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03/10/2010

Moody’s Updated Modeling Parameters for Rating Corporate Synthetic CDOs and Cash Flow CLOs


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In recent months, as the credit crisis that started in the summer of 2007 has spread across various sectors, and economies around the world are confronted with a deep and long recession, synthetic CDOs and cash flow CLOs—whose ratings have been relatively stable—have started seeing substantial downgrades.

During the past few months, Moody’s has revised and updated the key modeling parameter assumptions that it uses to rate and monitor CDOs and CLOs backed by corporate debt. These changes alone have led Moody’s to downgrade—in many cases by several notches—a large number of CDO and CLO tranches, and many remain on review for possible further downgrade.

Reasons for the changed assumptions include weak performance of the underlying collateral and Moody’s expectations for continued weak performance due to rising corporate default rates, limited near-term debt refinancing opportunities for corporations, and the increasingly negative credit outlook for the global economy.

Moody’s broad framework for rating CDOs uses a Gaussian copula model to generate a loss distribution for the portfolio, as incorporated in its public CDO rating model. The three key parameters in the model that Moody’s has been updating are: asset correlation, default probability, and recovery rate. For rating Cash Flow CLOs, in addition to the Gaussian copula based CDOROM model, Moody’s methodology also uses Binomial Expansion Technique (BET) and other methods such as Double Binomial for generating expected loss (EL) estimates within a CLO portfolio. BET relies on the use of Diversity Score (DS), which is a measure of diversity within a credit portfolio.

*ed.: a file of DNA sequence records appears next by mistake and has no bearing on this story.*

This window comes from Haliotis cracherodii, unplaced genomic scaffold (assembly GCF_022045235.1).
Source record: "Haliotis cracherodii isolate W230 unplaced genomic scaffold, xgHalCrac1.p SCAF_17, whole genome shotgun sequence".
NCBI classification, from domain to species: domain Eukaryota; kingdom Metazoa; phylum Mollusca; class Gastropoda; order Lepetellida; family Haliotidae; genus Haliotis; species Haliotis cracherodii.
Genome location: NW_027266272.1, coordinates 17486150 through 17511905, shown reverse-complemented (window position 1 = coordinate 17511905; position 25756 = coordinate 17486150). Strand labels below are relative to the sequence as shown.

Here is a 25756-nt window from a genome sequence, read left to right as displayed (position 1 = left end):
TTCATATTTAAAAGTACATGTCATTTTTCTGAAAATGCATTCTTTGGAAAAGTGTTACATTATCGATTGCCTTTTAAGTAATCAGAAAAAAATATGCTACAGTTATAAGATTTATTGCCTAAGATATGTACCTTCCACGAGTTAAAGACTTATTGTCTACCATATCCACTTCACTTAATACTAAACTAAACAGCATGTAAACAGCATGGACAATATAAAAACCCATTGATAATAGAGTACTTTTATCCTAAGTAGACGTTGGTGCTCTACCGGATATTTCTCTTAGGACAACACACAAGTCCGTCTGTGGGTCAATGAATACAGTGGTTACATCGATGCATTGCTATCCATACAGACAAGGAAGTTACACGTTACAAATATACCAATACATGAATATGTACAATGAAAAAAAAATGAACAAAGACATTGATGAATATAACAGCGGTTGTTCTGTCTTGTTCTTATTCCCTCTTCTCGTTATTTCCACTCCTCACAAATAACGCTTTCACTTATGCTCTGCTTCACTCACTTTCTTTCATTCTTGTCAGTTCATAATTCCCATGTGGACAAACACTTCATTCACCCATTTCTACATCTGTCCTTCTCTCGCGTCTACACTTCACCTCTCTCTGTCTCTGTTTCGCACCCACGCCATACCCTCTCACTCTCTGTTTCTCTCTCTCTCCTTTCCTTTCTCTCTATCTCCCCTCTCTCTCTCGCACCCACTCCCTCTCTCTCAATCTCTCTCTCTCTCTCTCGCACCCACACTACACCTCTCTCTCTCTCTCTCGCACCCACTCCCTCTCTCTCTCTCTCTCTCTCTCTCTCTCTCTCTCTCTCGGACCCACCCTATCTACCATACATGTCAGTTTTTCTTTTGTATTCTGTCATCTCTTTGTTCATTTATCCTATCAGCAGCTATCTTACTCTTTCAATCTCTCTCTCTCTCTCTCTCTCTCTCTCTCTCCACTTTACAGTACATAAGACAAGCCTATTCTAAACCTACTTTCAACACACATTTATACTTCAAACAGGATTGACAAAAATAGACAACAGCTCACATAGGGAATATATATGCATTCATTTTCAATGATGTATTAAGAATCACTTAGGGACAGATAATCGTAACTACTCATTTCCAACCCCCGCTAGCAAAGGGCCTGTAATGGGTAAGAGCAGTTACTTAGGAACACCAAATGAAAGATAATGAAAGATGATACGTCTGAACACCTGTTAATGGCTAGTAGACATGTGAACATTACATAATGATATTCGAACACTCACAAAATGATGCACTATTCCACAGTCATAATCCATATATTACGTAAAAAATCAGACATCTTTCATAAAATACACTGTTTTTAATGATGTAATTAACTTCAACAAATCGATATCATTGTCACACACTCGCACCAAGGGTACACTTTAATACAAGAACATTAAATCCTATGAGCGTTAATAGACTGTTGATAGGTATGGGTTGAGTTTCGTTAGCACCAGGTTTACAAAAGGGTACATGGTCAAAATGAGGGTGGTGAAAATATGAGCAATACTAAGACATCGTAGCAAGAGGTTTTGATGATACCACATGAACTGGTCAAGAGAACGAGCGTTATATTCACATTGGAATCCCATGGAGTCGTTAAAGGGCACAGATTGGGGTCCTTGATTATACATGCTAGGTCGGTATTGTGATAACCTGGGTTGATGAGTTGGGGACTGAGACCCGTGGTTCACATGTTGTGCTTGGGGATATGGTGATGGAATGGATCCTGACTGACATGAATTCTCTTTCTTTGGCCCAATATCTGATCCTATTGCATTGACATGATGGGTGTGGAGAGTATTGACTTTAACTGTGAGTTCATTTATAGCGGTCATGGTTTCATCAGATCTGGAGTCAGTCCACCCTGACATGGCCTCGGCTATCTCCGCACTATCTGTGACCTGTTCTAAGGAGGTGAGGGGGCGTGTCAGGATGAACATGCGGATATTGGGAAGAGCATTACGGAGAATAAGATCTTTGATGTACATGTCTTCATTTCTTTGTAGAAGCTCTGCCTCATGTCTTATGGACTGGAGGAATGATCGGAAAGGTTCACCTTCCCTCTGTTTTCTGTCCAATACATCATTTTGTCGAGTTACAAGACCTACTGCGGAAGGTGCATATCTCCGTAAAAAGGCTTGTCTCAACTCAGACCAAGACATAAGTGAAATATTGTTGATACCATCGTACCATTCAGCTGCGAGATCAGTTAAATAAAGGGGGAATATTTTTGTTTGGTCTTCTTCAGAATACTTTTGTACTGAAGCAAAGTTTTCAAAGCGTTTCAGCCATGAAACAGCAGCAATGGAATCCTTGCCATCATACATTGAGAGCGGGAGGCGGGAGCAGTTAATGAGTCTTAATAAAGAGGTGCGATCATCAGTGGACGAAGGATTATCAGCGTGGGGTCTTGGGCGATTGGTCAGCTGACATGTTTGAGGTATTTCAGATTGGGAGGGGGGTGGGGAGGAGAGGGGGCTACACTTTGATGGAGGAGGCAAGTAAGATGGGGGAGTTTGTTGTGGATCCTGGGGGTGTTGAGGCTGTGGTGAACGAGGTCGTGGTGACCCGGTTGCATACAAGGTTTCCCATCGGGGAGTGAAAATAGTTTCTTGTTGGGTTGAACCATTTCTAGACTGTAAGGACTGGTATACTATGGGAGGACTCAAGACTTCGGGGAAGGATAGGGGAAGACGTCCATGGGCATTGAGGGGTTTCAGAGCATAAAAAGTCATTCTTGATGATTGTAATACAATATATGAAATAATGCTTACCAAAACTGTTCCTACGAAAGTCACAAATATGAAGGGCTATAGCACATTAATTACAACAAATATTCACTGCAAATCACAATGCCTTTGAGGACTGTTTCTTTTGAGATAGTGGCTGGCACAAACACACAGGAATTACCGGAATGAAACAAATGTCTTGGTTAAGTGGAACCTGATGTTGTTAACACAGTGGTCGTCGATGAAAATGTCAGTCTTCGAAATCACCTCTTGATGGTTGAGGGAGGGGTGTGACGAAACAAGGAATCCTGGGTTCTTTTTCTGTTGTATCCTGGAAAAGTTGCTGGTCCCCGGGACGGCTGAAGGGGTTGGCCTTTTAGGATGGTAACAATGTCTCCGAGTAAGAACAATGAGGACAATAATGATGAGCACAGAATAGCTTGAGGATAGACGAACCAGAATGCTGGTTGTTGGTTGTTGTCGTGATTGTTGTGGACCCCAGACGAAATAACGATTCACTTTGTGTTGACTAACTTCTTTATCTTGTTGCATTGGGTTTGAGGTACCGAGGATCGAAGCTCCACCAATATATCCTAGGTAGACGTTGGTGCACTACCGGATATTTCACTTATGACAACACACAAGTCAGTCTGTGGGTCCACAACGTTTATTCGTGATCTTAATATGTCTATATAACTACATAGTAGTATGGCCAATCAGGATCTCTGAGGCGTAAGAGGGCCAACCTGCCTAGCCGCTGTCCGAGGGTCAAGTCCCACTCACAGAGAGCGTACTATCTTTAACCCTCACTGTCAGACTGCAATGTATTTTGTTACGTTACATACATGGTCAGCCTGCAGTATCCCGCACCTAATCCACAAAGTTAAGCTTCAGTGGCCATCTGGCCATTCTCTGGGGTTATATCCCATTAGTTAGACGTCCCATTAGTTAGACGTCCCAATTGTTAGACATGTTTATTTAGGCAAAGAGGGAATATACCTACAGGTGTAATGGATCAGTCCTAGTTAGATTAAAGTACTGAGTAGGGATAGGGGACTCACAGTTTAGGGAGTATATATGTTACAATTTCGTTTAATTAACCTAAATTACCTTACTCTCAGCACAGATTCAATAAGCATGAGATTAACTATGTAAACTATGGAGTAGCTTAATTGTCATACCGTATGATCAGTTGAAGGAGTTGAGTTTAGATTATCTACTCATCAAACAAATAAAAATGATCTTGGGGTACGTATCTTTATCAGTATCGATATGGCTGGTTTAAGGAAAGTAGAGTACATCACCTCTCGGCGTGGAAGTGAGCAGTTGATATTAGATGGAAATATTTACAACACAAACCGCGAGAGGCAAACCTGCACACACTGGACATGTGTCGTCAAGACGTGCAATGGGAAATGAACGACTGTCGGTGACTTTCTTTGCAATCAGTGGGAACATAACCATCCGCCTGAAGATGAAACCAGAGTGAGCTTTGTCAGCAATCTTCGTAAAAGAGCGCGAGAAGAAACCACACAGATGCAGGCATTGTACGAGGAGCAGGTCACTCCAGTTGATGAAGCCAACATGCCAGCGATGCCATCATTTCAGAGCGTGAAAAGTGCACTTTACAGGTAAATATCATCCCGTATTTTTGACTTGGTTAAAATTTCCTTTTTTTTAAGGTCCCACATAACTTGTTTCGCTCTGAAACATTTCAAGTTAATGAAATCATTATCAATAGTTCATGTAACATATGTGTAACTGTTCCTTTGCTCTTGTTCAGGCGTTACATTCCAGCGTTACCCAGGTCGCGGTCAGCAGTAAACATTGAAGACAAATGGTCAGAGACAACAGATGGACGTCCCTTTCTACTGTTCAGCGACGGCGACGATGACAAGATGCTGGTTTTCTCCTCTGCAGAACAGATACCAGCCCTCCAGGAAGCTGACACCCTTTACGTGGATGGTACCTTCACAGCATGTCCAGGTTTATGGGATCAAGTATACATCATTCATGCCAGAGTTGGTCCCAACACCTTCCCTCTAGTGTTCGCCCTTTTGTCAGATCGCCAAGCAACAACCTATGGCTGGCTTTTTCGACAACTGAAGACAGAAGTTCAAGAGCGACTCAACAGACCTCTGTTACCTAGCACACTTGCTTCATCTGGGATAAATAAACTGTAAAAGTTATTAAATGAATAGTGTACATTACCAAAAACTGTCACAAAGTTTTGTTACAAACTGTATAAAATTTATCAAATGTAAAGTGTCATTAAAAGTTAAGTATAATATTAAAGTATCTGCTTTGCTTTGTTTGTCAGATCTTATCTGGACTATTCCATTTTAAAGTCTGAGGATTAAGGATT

All of these changes are incorporated into Moody’s updated public CDO rating model, CDOROM v2.5, along with its user guide , which were released in February as well as in the other models used for rating Cash Flow CLOs. The CDOROMv2.5 user guide explains the new parameters in more detail than space allows here. Moody’s describes its approach to rating CDOs in detail in its published methodologies. 

Here are the basics of the revised parameters:

Synthetic CDOs, CDOs backed by a pool of credit default swaps referencing corporate credits, and cash flow CLOs (collateralized loan obligations) share the important modeling parameter of probability of default. Historically, corporate default rates within a given rating category have varied greatly across the economic cycle. As in previous credit cycles, corporate default rates are likely to rise well above their historical long-term averages. Moody’s expects that the current negative cycle will last for at least the next two years and be worse than in previous cycles. 

Default Probability

In response, Moody’s has increased its default probability assumptions for corporate credits in the collateral pools of synthetic CDOs and CLOs by a factor of 30% across all rating categories. This applies to all synthetic and cash-flow CDO transactions, which include those backed by corporate loans, bonds, or emerging market credits.

Moody’s has also made slight changes to its use of some its auxiliary rating signals. Given the highly volatile credit conditions, Moody’s has further extended its quantitative modeling practice of anticipating possible future corporate rating actions by treating ratings on “Review for Possible Downgrade” as if they were two notches lower than their current rating and credits with a “Negative Outlook” as if they were one notch lower. The prior practice was to adjust the rating down one notch for credit on negative review and no notches for those on outlook. As before, ratings on “Review for Possible Upgrade” will continue to be treated as if they are one notch higher.